The weather has been quite variable since my last report - but very little rain, which means that the ground is now getting very hard. It also means that I am having to water the plants that are still waiting to go in. There was a short downpour last night but it is hardly noticeable now as the wind has dried it the ground out again already.
I have had a few sessions out there and achieved some of the tasks I had set myself.
I destoned some more of the seed beds, and have sown cornflowers, godetias and the remaining nigella. I am not sure how the previous seeds will do as Jen and Poncho ran down the bank to say hello to Ann, and have disturbed the end three seed beds :(
I spent a couple of days working on the new bed along the trellis. It has been weeded and dug over again to remove a lot more of the stones. The sacks of muck/soil improver that I dug in in the mud late last autumn have been working miracles - the sticky clay of last year is now a lot better.
The three peonies that I had planted up there are looking quite healthy although it will be another year or two before they reach flowering size I guess. The clematises also appear to have survived as has the jasmine. The solanum does not appear to have been as lucky, but Anne has promised to dig me up some sort of poppy-like plant that will grow to five or six feet tall that will replace it.
I have planted a lot of the perennials from J Parker and from Jean. I was tempted to cram them together as it still looks quite bare, but in the end was more restrained.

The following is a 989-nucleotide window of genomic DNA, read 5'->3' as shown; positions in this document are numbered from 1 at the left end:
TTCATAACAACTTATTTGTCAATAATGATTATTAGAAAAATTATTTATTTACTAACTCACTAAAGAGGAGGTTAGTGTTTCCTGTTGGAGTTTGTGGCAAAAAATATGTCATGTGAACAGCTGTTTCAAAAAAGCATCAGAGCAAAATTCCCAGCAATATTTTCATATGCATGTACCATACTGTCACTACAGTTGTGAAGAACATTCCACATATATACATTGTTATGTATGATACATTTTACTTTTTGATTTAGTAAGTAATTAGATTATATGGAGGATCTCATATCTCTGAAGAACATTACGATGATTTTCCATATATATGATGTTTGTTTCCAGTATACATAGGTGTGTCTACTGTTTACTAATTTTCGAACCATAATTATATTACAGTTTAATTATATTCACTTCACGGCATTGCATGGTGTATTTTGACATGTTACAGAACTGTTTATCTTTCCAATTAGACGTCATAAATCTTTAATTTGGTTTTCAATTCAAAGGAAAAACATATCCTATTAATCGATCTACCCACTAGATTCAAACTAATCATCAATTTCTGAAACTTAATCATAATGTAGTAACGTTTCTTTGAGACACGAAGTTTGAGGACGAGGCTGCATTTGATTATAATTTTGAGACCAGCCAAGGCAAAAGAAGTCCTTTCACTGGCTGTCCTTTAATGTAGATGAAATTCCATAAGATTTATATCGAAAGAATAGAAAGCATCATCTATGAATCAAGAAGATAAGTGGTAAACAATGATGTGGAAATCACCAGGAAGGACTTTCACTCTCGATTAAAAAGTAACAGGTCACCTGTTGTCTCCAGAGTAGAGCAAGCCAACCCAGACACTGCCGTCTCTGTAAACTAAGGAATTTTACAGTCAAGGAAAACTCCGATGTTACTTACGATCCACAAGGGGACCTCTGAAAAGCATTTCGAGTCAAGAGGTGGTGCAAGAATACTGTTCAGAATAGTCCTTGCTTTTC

The other major task was the pruning-cum-hatchet-job on the buddleia in the long bank. Jean had looked it up in one of her books on pruning, and basically I could hack it to my heart's content. It is now only half the plant it was. Colin may be a lot more impressed with end result now...
I also had another go at the honeysuckle in the high bank as it had grown back down to the ground, hiding my three garden 'gargoyles' peering out from under it.
Another day was spent weeding the top of the long bank, getting it ready for the saxifrage display that is just starting but will look stunning in the next week or two.
I still haven't got up the high bank with the soil from Anne - I would rather wait until we have had some rain to soften the ground a little. However, the longer I leave it the more difficult it will be to get up there. My routes are now disappearing as everything is growing so vigorously.
The alpine strawberries are starting to flower. I have them growing up the bank at the end of the new bed, along the drive edge of the long bank, all along the front of the high bank, up the side of the honeysuckle and some have made it right up to the top.
The gooseberry bushes are looking very lush, and it looks as if I am going to have a good crop this year if the birds don't get them first.
The red and black currants also appear to be doing reasonably well - it would be hard to beat last year's abundance.
The late-flowering narcissi that I planted in the grass are now flowering. One clump is doing much better than the other.